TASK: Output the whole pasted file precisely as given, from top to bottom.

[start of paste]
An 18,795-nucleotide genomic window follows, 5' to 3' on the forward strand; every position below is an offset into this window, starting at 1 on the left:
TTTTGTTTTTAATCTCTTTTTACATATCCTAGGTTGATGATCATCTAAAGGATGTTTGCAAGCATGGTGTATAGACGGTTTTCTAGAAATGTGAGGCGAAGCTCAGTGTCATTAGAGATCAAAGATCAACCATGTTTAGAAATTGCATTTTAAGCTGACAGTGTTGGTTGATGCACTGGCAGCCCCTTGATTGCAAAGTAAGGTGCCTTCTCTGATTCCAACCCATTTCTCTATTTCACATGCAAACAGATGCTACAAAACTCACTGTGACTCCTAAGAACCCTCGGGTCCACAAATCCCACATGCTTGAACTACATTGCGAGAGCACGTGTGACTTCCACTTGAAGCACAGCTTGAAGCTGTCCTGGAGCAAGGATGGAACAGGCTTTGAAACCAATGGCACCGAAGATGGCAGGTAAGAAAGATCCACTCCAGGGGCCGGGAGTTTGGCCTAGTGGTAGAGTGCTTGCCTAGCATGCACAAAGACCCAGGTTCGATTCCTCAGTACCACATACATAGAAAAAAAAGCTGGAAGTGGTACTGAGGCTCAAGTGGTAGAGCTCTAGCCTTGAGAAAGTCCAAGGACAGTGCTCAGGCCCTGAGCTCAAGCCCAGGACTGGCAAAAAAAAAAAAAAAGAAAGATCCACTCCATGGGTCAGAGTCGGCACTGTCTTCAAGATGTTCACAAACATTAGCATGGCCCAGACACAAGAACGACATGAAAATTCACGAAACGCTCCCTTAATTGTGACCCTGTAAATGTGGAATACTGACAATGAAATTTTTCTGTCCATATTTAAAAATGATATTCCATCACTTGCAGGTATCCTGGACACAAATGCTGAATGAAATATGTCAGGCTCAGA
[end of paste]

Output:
An 18,795-nucleotide genomic window follows, 5' to 3' on the forward strand; every position below is an offset into this window, starting at 1 on the left:
TTTTGTTTTTAATCTCTTTTTACATATCCTAGGTTGATGATCATCTAAAGGATGTTTGCAAGCATGGTGTATAGACGGTTTTCTAGAAATGTGAGGCGAAGCTCAGTGTCATTAGAGATCAAAGATCAACCATGTTTAGAAATTGCATTTTAAGCTGACAGTGTTGGTTGATGCACTGGCAGCCCCTTGATTGCAAAGTAAGGTGCCTTCTCTGATTCCAACCCATTTCTCTATTTCACATGCAAACAGATGCTACAAAACTCACTGTGACTCCTAAGAACCCTCGGGTCCACAAATCCCACATGCTTGAACTACATTGCGAGAGCACGTGTGACTTCCACTTGAAGCACAGCTTGAAGCTGTCCTGGAGCAAGGATGGAACAGGCTTTGAAACCAATGGCACCGAAGATGGCAGGTAAGAAAGATCCACTCCAGGGGCCGGGAGTTTGGCCTAGTGGTAGAGTGCTTGCCTAGCATGCACAAAGACCCAGGTTCGATTCCTCAGTACCACATACATAGAAAAAAAAGCTGGAAGTGGTACTGAGGCTCAAGTGGTAGAGCTCTAGCCTTGAGAAAGTCCAAGGACAGTGCTCAGGCCCTGAGCTCAAGCCCAGGACTGGCAAAAAAAAAAAAAAAGAAAGATCCACTCCATGGGTCAGAGTCGGCACTGTCTTCAAGATGTTCACAAACATTAGCATGGCCCAGACACAAGAACGACATGAAAATTCACGAAACGCTCCCTTAATTGTGACCCTGTAAATGTGGAATACTGACAATGAAATTTTTCTGTCCATATTTAAAAATGATATTCCATCACTTGCAGGTATCCTGGACACAAATGCTGAATGAAATATGTCAGGCTCAGA